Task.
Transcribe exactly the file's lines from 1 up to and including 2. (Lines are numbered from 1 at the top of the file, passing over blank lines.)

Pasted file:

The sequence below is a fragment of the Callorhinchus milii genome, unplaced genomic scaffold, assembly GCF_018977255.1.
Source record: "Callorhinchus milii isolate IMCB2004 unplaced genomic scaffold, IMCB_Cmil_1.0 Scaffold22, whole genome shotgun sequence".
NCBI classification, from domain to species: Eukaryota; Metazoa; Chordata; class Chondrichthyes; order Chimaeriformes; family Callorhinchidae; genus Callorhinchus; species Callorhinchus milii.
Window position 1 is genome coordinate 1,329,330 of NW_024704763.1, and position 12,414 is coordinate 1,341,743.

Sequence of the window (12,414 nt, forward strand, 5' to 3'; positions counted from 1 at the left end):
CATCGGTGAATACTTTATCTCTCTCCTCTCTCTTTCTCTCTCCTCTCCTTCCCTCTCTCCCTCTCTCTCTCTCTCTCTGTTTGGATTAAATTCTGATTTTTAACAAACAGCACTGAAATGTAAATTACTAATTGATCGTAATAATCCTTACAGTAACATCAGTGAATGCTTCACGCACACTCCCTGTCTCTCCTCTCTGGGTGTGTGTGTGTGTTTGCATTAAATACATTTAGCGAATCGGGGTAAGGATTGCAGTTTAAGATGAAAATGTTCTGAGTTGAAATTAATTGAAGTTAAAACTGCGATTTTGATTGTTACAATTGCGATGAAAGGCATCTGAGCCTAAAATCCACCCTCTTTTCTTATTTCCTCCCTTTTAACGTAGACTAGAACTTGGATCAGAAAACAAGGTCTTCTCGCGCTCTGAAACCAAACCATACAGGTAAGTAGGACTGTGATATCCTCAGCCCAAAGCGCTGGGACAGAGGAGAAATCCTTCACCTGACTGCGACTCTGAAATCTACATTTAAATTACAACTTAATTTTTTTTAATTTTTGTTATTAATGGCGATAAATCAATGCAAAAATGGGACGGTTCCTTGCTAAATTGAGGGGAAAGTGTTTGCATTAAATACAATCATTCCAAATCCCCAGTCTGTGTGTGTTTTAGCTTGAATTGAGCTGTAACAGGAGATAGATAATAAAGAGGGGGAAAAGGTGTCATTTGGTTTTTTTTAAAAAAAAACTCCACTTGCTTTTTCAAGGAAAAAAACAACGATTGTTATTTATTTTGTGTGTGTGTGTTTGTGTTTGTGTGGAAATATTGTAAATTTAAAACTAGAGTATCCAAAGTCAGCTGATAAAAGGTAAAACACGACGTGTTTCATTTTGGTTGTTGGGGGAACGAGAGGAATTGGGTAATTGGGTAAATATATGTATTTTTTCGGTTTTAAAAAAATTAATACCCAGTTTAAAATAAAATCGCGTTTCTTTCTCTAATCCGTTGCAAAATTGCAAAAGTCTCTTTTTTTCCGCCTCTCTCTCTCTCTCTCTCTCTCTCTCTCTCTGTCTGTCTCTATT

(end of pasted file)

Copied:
The sequence below is a fragment of the Callorhinchus milii genome, unplaced genomic scaffold, assembly GCF_018977255.1.
Source record: "Callorhinchus milii isolate IMCB2004 unplaced genomic scaffold, IMCB_Cmil_1.0 Scaffold22, whole genome shotgun sequence".